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  • Widescreen 1.78:1
  • 16:9 Enhanced
  • French: Dolby Digital 5.1 Surround
  • German: Dolby Digital 5.1 Surround
  • Italian: Dolby Digital 5.1 Surround
  • English: Dolby Digital Stereo
  • Spanish: Dolby Digital Stereo
    English, Spanish, German, Italian, Hebrew, Greek, Russian, Dutch, Arabic, Portuguese, Turkish, Danish, Swedish, Norwegian, Finnish
  • Additional footage
  • Theatrical trailer
  • 2 Featurette
  • Animated menus

Sweet Charity

Universal/Universal . R4 . COLOR . 147 mins . G . PAL


I saw this musical on stage in Melbourne many years ago, starring, I think, the great Nancy Hayes. That was in the days when you could stroll into the theatre after intermission, sit down in the Gods, and pretend you'd been there all along. Strangely enough, 'til now I'd never seen the movie.

In 1969 the original stage director, Bob Fosse, took this musical adaptation of an early Fellini movie (Nights of Cabiria) to Hollywood. As well as doing the choreography, this was his first assignment as director.

The story is centred around vulnerable but loveable Charity Hope Valentine (Shirley Maclaine), a dance hall girl (mainly dance only, but occasionally going all the way down the rhythm road) who has a penchant for picking the worst men at the wrong time.

Three men are central to this story - her first lover, Charlie (Dante DiPaulo), who chucks her in Central Park Lake and makes off with her handbag, then Latin movie-idol Vittorio (Ricardo Montalban) who puts her back in her closet and, finally, neurotic claustrophobic Oscar (John McMartin) who really loves her, but perhaps not quite enough.

And then there are her dance hall comrades, led by a spirited Chita Rivera as Nickie. And the film is enlivened by a great cameo spot from Sammy Davis, Jnr. as a cult religious leader who delivers a mighty impressive sermon on the rhythm of life.

This musical wasn't given huge acclaim on its initial release and, to be truthful, it's easy to see why. The music numbers are spectacular - Bob Fosse's spirited choreography of songs such as Hey Big Spender is sensational - but although I have a real soft-spot for Shirley Maclaine, the story is pretty banal and the film is far, far too long. The 147 minute running time does, however, include an overture and a lengthy musical intermission, long enough to let you get up and make popcorn.

Inveterate lovers of musicals and admirers of Bob Fosse will want this. The rest of us will find most of it a bit of a drag, and really just want to fast forward or chapter skip between musical numbers.


This is a great widescreen anamorphic transfer. Colours are spectacular, and reminiscent in their power and vibrancy to the only really great musical of recent times, Chicago. There is no sense of age in the image; it's a beautiful presentation.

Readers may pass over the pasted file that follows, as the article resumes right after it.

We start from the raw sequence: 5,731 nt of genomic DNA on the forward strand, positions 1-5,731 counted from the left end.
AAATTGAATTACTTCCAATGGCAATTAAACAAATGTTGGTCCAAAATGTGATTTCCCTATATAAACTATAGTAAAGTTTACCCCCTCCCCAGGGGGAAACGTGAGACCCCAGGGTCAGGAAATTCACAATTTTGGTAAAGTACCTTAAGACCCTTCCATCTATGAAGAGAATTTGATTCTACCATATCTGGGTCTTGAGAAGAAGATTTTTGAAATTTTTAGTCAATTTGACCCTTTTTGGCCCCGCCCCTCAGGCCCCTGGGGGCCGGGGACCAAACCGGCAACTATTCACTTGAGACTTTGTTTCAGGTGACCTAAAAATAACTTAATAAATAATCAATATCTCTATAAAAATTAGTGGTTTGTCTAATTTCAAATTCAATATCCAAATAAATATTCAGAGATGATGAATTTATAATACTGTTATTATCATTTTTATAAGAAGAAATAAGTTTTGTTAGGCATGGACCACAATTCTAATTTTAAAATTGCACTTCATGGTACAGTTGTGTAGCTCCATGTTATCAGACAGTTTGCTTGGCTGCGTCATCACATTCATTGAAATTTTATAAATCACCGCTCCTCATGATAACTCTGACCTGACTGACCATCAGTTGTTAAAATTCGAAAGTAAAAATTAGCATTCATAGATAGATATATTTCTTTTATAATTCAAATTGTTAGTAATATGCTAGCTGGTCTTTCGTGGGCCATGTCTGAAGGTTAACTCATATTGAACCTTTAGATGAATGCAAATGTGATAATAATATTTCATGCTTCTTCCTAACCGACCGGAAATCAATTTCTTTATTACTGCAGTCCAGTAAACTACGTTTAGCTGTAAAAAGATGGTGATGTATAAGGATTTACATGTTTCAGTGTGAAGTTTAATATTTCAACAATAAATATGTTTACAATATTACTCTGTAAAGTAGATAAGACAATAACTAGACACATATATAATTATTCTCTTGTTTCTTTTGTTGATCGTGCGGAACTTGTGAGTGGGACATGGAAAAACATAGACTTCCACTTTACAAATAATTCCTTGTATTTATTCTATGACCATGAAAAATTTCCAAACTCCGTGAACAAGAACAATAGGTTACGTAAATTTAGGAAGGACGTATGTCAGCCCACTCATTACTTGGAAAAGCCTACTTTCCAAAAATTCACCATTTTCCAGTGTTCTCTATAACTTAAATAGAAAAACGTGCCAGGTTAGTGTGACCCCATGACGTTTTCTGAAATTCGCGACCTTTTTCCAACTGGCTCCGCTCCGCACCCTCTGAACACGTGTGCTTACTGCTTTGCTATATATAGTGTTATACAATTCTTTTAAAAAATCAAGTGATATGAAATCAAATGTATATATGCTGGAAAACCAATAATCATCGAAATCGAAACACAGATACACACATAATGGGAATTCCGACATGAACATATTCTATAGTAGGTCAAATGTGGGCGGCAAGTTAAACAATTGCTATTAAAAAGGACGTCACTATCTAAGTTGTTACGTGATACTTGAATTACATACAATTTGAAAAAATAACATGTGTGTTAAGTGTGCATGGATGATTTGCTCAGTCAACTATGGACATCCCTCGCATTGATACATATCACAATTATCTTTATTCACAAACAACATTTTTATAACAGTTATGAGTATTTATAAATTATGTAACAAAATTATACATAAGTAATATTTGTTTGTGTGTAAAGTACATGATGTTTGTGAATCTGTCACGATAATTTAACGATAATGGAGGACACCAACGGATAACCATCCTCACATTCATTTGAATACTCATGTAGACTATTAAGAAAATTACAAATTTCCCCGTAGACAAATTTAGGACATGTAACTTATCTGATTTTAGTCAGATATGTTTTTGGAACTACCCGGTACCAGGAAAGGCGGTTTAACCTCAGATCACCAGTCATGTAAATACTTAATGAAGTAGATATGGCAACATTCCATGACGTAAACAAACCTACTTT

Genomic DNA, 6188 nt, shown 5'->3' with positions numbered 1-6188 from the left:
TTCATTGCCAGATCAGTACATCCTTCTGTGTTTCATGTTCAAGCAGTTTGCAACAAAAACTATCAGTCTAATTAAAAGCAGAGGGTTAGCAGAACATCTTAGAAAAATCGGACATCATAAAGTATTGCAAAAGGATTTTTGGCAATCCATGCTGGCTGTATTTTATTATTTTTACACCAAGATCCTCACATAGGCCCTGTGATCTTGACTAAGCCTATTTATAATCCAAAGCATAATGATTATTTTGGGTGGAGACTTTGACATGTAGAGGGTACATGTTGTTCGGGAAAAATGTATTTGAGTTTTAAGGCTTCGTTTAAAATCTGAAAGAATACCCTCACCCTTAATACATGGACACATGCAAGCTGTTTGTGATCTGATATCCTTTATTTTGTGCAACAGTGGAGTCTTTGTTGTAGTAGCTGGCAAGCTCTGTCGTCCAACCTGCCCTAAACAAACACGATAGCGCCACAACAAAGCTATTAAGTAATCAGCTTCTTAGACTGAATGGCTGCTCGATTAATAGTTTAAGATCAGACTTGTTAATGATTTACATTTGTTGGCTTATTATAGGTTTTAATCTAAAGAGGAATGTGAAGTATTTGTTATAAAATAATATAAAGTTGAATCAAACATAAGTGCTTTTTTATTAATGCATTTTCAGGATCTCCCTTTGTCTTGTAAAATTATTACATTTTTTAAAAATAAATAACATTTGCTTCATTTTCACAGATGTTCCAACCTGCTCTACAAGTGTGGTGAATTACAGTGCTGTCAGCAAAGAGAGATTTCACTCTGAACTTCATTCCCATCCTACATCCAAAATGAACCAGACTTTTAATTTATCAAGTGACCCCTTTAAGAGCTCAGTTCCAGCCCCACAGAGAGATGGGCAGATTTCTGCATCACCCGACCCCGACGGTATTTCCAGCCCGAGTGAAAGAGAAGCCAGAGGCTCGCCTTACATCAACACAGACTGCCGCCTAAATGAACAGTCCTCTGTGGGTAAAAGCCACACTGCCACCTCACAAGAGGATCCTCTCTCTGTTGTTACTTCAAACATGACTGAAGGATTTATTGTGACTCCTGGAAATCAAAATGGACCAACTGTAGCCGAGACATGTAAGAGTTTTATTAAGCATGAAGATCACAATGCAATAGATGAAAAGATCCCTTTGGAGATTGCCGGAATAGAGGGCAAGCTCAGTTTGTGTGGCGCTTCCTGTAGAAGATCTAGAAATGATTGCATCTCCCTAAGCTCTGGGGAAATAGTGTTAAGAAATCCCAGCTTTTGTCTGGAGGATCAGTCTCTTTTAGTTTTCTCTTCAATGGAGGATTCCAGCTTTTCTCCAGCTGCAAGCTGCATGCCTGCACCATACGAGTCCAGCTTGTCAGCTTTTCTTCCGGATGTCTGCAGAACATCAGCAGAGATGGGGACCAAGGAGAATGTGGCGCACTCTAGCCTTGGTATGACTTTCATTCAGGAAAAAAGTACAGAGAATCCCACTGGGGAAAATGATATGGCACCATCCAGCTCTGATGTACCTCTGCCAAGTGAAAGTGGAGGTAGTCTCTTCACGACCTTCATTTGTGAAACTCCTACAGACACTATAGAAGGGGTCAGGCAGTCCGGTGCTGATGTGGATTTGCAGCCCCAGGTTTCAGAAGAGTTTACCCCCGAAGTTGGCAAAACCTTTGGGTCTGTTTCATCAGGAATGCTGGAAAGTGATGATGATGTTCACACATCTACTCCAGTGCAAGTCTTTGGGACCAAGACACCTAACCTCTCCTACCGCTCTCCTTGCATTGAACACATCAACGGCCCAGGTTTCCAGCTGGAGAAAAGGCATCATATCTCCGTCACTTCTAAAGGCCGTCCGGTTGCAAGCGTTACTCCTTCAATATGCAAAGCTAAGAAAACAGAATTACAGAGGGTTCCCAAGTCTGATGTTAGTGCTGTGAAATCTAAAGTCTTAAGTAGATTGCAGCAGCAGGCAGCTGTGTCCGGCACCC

Strangely, we're given only a two-channel Dolby Digital stereo audio track in English, while the French, Italian and German audio tracks are in 5.1 Dolby Surround, and sound pretty impressive when sampled during musical numbers.

The English stereo track is, however, particularly clearly defined, with excellent track separation. The age does show in quite a bit of perceptible audio change (a marked difference in audio ambience) between scenes, reflecting different recording methodology used for big musical numbers and for more intimate dialogue-focused shots.


The two extra features give us Edith Head talking about her costuming for the movie. It's a seven-minute featurette of indifferent quality, though it's interesting to hear her describe her evening dress designs as being a satire on then current trends, and then realise that her 'satire' is being worn today.

A second, more fascinating featurette gives us an eight-minute film in which Bob Fosse discusses taking Sweet Charity from stage to Hollywood.

Talking about the challenge of directing his first film, Fosse quotes Oscar Wilde: "The anxiety is unbearable... I hope it lasts forever".

There is also an original theatrical trailer of pretty patchy quality, with lots of signs of age and damage.

There's a lengthy alternate ending presented in reasonable quality non-anamorphic widescreen. This, if used, would have given Sweet Charity a truly nausea-inducing saccharine happy ending. It's horrendous to watch even as an extra - it should have been consigned to a celluloid bonfire.


If you enjoy the musical genre, you'll want this. But be prepared to reach often for the remote control - it's a long haul, and there are stretches of banality between the big numbers.

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      And I quote...
    "Good-hearted but simple-minded dance hall hostess is shat on from a great height, but keeps smiling through. "
    - Anthony Clarke
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